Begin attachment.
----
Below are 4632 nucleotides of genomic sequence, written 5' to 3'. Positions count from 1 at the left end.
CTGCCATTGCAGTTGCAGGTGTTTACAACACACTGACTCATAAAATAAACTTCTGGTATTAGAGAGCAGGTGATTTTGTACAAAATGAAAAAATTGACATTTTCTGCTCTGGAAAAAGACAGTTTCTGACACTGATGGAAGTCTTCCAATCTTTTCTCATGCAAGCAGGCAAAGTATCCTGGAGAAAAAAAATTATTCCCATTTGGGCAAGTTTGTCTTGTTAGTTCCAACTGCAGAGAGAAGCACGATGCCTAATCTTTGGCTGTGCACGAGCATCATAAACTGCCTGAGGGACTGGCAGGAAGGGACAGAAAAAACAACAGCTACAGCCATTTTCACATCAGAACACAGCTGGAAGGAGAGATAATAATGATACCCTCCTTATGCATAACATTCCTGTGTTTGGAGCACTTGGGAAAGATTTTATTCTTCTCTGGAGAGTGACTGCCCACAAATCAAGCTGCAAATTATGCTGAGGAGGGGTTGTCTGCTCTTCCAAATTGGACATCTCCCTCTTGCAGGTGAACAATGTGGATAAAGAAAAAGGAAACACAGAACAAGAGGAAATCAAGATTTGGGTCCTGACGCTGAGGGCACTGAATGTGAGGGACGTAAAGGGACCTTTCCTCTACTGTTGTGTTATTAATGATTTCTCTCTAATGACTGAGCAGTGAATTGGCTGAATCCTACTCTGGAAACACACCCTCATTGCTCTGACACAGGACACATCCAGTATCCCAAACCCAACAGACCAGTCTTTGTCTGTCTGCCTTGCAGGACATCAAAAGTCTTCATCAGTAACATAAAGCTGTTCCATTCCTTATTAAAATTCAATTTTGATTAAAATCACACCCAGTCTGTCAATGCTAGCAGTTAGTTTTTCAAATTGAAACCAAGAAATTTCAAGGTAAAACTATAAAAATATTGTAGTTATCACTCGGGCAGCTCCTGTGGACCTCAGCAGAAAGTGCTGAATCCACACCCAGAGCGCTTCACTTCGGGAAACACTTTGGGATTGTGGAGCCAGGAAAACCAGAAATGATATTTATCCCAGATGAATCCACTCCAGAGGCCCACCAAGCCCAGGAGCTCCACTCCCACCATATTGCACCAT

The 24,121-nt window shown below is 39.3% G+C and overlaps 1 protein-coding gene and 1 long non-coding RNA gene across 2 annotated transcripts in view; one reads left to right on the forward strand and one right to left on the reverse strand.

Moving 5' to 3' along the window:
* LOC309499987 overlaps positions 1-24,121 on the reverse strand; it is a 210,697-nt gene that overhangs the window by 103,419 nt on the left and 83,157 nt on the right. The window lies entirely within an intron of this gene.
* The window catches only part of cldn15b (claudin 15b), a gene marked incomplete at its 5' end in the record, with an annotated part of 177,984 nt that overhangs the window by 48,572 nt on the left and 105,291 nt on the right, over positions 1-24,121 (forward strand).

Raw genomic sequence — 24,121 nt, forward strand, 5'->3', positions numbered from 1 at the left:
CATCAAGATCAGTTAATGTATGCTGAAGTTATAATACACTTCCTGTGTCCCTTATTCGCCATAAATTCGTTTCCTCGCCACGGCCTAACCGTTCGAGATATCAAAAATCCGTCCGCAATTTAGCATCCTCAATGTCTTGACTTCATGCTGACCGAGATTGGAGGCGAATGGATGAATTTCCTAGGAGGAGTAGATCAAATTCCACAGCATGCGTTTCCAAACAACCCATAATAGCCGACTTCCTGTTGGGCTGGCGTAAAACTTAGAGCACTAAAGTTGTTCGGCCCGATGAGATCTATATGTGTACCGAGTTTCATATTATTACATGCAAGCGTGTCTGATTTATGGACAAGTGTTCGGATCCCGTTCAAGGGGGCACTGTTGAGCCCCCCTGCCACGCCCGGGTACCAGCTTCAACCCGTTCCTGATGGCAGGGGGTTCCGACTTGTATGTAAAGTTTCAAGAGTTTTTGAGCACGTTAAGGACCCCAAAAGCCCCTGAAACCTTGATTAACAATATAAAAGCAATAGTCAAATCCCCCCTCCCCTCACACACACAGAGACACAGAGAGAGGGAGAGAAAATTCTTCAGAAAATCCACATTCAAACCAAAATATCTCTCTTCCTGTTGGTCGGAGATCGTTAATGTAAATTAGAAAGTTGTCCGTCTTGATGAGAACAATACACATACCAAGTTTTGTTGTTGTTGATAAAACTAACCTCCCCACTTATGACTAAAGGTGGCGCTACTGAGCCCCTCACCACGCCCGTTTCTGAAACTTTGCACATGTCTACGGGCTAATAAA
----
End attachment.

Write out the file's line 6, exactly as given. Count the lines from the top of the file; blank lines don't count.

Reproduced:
* The window catches only part of cldn15b (claudin 15b), a gene marked incomplete at its 5' end in the record, with an annotated part of 177,984 nt that overhangs the window by 48,572 nt on the left and 105,291 nt on the right, over positions 1-24,121 (forward strand).